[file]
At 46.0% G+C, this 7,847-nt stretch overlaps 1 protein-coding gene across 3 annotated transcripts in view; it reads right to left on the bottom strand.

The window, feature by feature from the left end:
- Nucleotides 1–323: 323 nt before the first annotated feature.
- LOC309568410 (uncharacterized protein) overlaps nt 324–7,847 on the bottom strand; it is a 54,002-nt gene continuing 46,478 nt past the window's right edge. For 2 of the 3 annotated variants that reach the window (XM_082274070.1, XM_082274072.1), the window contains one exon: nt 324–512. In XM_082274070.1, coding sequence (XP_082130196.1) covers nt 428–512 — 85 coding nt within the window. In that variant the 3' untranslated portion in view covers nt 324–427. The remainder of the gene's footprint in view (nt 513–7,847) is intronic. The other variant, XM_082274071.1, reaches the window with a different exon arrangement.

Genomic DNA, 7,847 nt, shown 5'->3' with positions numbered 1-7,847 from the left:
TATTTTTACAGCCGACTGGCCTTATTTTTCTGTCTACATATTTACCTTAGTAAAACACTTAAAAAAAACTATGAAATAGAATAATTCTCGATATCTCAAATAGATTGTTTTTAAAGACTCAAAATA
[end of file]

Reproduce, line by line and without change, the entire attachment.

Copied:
At 46.0% G+C, this 7,847-nt stretch overlaps 1 protein-coding gene across 3 annotated transcripts in view; it reads right to left on the bottom strand.

The window, feature by feature from the left end:
- Nucleotides 1–323: 323 nt before the first annotated feature.
- LOC309568410 (uncharacterized protein) overlaps nt 324–7,847 on the bottom strand; it is a 54,002-nt gene continuing 46,478 nt past the window's right edge. For 2 of the 3 annotated variants that reach the window (XM_082274070.1, XM_082274072.1), the window contains one exon: nt 324–512. In XM_082274070.1, coding sequence (XP_082130196.1) covers nt 428–512 — 85 coding nt within the window. In that variant the 3' untranslated portion in view covers nt 324–427. The remainder of the gene's footprint in view (nt 513–7,847) is intronic. The other variant, XM_082274071.1, reaches the window with a different exon arrangement.

Genomic DNA, 7,847 nt, shown 5'->3' with positions numbered 1-7,847 from the left:
TATTTTTACAGCCGACTGGCCTTATTTTTCTGTCTACATATTTACCTTAGTAAAACACTTAAAAAAAACTATGAAATAGAATAATTCTCGATATCTCAAATAGATTGTTTTTAAAGACTCAAAATA